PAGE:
Do you want to increase your email open rate? Email is one of the most successful marketing channels. For every $1 spent, you can expect an average return of $38. Not even social media can compete with this return on investment! However, you’re only going to see this ROI if your recipients are opening your emails.
If your email open rates aren’t where you want them to be, there are a few ways to see more activity on your emails. Below we share our best strategies for increasing open rates.
While it may look nice to have a full list of subscribers, it’s the quality of these subscribers that matters. If you have a list of people that are no longer interested in hearing from you, they won’t have any reason to open your emails. This happens all of the time. Instead of going through and opting out of the email lists, people just hit the “Delete All” button.
To ensure your list if filled with active, engaged subscribers who want to hear from you, go through your list often. Any subscriber that hasn’t engaged with your emails in the past six months can be removed. Or, send them an email asking if they still want to hear from you or if there is a better person to reach out to (great for B2B companies).
If you’re confident that your subscribers are mostly active, the content in your emails may be to blame. Perhaps this is because the emails aren’t relevant. Relevancy is one of the main factors in whether a person opens an email or not. We can all relate – what good is a coupon if you have no need for the item?
The best way to increase the relevancy of your email campaigns is by segmenting your lists. You can segment your lists based on:
Spam filters are more sophisticated than in the past, but they aren’t perfect. Some emails still get tripped by the filters and are sent to the spam folder, even though they aren’t spam. Since people generally don’t check their spam folder, this means that your emails could be getting lost. To prevent this from happening, be proactive and stop your emails from being flagged as spam. Ways to do this include:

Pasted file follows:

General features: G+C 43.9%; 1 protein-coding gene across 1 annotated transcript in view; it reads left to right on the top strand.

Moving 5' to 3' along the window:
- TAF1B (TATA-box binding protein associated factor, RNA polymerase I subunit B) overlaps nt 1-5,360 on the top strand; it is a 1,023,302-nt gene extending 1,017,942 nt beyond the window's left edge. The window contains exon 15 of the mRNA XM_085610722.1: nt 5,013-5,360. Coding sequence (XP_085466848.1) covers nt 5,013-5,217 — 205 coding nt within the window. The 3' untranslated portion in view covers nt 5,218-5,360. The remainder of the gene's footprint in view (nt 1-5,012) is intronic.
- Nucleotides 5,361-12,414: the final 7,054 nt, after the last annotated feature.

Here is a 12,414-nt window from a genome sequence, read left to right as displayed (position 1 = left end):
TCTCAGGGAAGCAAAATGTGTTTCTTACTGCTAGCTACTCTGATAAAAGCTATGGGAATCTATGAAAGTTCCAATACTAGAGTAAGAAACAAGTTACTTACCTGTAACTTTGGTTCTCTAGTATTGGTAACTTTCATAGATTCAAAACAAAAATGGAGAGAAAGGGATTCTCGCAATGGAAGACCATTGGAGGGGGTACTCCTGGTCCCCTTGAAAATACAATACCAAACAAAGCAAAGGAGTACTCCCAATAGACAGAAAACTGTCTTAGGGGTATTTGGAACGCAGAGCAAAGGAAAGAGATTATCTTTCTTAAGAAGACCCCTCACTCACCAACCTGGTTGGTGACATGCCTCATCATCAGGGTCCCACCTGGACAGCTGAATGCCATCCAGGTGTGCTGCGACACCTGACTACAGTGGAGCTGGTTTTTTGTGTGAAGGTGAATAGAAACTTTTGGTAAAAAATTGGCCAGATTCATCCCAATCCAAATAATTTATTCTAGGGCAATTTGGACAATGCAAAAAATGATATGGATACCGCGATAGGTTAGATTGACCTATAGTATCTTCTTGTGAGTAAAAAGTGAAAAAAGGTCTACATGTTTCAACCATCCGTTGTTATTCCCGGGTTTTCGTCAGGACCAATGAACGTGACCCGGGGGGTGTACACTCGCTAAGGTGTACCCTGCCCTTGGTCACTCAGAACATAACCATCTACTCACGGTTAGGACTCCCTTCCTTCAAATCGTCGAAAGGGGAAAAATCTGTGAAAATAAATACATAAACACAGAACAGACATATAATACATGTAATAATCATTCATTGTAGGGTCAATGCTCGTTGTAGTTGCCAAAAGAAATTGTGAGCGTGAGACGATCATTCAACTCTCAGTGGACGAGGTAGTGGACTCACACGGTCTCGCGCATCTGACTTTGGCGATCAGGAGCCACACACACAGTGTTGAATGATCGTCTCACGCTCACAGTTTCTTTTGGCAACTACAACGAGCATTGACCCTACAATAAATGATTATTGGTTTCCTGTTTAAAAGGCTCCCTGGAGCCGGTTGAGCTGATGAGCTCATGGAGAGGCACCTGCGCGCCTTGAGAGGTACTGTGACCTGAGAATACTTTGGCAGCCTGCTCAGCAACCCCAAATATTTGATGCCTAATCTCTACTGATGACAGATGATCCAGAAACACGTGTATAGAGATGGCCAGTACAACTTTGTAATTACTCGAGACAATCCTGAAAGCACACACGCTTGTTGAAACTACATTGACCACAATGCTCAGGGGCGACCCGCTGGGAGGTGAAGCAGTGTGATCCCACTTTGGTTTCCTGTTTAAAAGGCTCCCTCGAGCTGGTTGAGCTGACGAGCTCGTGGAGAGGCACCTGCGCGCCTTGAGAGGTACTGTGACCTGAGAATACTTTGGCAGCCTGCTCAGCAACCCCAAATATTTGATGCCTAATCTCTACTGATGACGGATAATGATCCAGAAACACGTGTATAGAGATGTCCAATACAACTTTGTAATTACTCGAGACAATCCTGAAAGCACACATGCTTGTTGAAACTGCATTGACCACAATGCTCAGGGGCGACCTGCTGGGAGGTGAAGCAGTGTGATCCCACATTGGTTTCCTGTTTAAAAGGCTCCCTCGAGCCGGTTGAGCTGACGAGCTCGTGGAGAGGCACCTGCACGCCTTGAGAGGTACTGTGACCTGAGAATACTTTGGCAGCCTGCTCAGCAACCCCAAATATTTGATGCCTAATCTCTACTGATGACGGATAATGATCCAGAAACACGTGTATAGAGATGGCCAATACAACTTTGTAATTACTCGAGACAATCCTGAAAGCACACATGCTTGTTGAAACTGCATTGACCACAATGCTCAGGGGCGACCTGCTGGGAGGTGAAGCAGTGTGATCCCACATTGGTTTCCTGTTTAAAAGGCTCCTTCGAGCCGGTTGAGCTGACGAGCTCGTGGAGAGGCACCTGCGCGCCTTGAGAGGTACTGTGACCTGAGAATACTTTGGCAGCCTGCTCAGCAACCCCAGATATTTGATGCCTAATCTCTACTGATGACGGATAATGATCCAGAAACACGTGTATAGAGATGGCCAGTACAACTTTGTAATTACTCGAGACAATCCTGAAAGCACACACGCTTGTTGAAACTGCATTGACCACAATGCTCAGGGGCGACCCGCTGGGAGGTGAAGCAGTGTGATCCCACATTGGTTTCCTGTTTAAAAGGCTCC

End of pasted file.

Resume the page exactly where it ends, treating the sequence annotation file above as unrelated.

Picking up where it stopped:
The time and day that you send your emails has an impact on their open rate. You won’t know the perfect time right away, which is why you should split test your emails to identify what times perform best. For example, you can send out identical emails to Group A at 10am and Group B at 10pm.
Generally speaking, the best time to send an email is at 10am during the middle of the week – Tuesday, Wednesday and Thursday. Other good times include 6am, 2pm, 8pm and 10pm. Again, these are general estimates. Do your own research to see when your audience is most likely to open your emails.
Your subject line is one of the most important parts of your email. To entice people to click on your email, you need a subject line that is creative, unique and precise. While it’s tempting to make your subject line extra crafty, don’t mislead your subscribers, otherwise they will end up angry. Find a way to be creative while delivering on your promise.
Here are some tips for creating the perfect subject line:
When sending out emails, it’s easy to think of thousands of people. But, you should be thinking of just one person. To do this, you’ll need to have a firm understanding of your buyer persona and their likes, dislikes, values and preferences. Think of your personas as individual people and write to them as you would a friend. Use a conversational tone, avoid saley language and include an offer or invitation they can’t refuse.
Another way to personalize your emails is to add a sense of urgency. Let the recipient know that their offer is only good for a short time – maybe a few hours or days. Or, let the person know that only a small amount of inventory is left for select customers. A sense of urgency can prompt someone on the fence to complete the action.
More and more people are opening emails on their mobile devices, so you don’t want to overlook your mobile users. Craft content that appeals to people on the go, such as by using readable font, large buttons, small images and links that are spread apart. The more enjoyable your emails are to use, the longer people will stay and interact.
I recommend thinking in terms of a “thumb friendly” design. These designs take into account thumb placement, offering users a smooth and user-friendly experience. Here is a great article to use for reference when thinking about how a thumb is used for navigation, clicking buttons and more.
Email open rates are a good sign that you’re doing something right. If you don’t see a turnaround right away, don’t get discouraged. Find ways to improve your emails and try again. With more experimentation, you can find what entices users to take the next step. To bring your email marketing strategy to the next level, contact WSI Net Advantage at 510-687-9737.
Kevin Dean, President of WSI Net Advantage…
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